Students should use email for private messages to the instructor and other students. The class discussions are for public messages so the class members can each see what others have to say about any given topic and respond.

Late Assignment Policy

An online class requires regular participation and a commitment to your instructor and your classmates to regularly engage in the reading, discussion and writing assignments. Although most of the online communication for this course is asynchronous, you must be able to commit to the schedule of work for the class for the next eight weeks. You must keep up with the schedule of reading and writing to successfully complete the class.

No late discussion posts will be accepted.

Papers: Late submission of papers will result in the deduction of credit from those assignments. All assignments must be submitted using the course “Dropbox.” Using email or other methods of delivery for your assignments is not allowed. It is the student’s responsibility to get their work in on time.

Exams: Exams must be taken by the deadline posted above. No exams submitted late will be accepted! No make-up tests will be given unless the instructor gives prior permission! If the instructor authorizes an alternate exam period, the student and instructor will coordinate for a make-up examination to be taken as soon as possible. It is the student’s responsibility to make alternate arrangements with their approved proctor.

Emergencies should be communicated and documented to the instructor as soon as possible.

Course Evaluation

You will have an opportunity to evaluate the course near the end of the session. A link will be sent to your CougarMail that will allow you to access the evaluation. Be assured that the evaluations are anonymous and that your instructor will not be able to see them until after final grades are submitted.

Proctor Policy

Students taking courses that require proctored exams must submit their completed proctor request forms to their instructors by the end of the second week of the session. Proctors located at Columbia College campuses are automatically approved. The use of ProctorU services is also automatically approved. The instructor of each course will consider any other choice of proctor for approval or denial. Additional proctor choices the instructor will consider include: public librarians, high school or college instructors, high school or college counseling services, commanding officers, education service officers, and other proctoring services. Personal friends, family members, athletic coaches and direct supervisors are not acceptable.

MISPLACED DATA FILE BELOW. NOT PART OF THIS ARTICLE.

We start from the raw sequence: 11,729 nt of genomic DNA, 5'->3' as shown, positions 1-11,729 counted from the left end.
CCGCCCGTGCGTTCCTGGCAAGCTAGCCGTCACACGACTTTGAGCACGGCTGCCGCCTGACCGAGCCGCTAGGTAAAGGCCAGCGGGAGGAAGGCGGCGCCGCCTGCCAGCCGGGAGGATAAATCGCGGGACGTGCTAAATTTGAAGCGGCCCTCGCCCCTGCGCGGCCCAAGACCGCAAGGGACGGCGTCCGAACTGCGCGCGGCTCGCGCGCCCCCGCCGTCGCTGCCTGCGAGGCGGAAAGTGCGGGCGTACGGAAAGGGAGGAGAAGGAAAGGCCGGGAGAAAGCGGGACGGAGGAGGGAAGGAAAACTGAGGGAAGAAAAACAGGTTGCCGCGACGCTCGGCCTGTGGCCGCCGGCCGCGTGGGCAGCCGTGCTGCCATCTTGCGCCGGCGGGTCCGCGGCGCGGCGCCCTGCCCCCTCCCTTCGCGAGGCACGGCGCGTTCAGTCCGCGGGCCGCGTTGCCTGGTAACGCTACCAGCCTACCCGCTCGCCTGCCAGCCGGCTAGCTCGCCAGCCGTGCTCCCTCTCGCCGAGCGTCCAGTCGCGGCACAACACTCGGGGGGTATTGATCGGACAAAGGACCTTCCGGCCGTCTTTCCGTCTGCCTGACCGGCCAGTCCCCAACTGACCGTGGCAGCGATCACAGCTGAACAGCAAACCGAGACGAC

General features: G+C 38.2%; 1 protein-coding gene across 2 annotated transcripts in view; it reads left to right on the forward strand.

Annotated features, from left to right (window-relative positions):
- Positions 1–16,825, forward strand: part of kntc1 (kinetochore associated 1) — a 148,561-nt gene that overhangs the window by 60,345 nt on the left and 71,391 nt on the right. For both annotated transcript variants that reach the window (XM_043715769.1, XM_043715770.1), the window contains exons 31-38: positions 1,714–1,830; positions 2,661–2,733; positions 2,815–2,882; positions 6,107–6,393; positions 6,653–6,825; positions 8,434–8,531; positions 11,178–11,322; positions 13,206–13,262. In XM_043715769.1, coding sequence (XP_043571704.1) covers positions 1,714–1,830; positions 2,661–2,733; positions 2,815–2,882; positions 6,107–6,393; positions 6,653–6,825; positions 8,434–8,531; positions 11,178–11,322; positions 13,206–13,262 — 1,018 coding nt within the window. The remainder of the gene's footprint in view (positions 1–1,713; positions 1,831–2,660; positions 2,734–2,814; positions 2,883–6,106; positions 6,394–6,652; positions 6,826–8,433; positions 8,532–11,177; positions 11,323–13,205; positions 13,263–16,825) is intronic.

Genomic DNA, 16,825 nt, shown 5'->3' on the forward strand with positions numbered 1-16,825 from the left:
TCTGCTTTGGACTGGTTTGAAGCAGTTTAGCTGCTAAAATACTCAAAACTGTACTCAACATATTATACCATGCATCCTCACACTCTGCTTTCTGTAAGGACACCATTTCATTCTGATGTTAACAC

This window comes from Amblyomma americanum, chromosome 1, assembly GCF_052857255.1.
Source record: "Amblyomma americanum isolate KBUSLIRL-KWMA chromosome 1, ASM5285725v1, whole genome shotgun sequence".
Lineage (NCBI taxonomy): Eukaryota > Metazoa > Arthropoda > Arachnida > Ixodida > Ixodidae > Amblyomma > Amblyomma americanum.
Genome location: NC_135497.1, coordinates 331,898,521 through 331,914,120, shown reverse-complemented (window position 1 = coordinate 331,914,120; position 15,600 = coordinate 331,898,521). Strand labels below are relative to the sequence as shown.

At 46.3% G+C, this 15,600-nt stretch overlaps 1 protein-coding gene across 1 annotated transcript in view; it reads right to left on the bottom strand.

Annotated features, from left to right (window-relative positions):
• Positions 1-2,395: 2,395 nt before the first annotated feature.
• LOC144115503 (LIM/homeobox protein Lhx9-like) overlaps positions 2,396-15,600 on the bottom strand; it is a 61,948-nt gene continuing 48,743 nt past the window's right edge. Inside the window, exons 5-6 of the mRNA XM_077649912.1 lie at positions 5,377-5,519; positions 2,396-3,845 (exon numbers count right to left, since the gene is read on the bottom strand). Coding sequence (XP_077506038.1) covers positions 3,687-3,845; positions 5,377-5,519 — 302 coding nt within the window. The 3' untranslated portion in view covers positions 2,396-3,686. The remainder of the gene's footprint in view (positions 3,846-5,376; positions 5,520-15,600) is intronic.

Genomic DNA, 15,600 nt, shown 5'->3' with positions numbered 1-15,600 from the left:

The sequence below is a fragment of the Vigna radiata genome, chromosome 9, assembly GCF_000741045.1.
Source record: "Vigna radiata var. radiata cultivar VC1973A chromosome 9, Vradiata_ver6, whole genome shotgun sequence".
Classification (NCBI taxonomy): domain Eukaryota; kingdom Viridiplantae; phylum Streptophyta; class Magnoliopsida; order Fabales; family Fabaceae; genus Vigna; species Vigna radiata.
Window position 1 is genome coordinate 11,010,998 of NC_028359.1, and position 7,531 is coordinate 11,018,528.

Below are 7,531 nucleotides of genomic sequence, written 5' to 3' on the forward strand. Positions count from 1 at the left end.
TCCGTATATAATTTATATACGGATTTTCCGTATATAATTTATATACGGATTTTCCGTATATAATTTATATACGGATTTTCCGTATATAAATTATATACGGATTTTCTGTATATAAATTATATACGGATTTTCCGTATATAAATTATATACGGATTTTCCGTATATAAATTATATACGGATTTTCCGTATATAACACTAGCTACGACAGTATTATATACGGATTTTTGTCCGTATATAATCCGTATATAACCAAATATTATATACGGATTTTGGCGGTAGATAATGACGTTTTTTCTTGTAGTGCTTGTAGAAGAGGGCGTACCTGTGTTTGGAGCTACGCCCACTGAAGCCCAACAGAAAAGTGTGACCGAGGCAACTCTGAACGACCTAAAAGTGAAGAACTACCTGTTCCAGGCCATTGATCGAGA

Additional Resources

Orientation for New Students

This course is offered online, using course management software provided by Desire2Learn and Columbia College. The course user guide provides details about taking an online course at Columbia College. You may also want to visit the course demonstration to view a sample course before this one opens.

Technical Support

If you have problems accessing the course or posting your assignments, contact your instructor, the Columbia College Helpdesk, or the D2L Helpdesk for assistance. Contact information is also available within the online course environment.

Online Tutoring

Smarthinking is a free online tutoring service available to all Columbia College students. Smarthinking provides real-time online tutoring and homework help for Math, English, and Writing. Smarthinking also provides access to live tutorials in writing and math, as well as a full range of study resources, including writing manuals, sample problems, and study skills manuals. You can access the service from wherever you have a connection to the Internet. I encourage you to take advantage of this free service provided by the college.

Access Smarthinking through CougarTrack under Students -> Academics -> Academic Resources.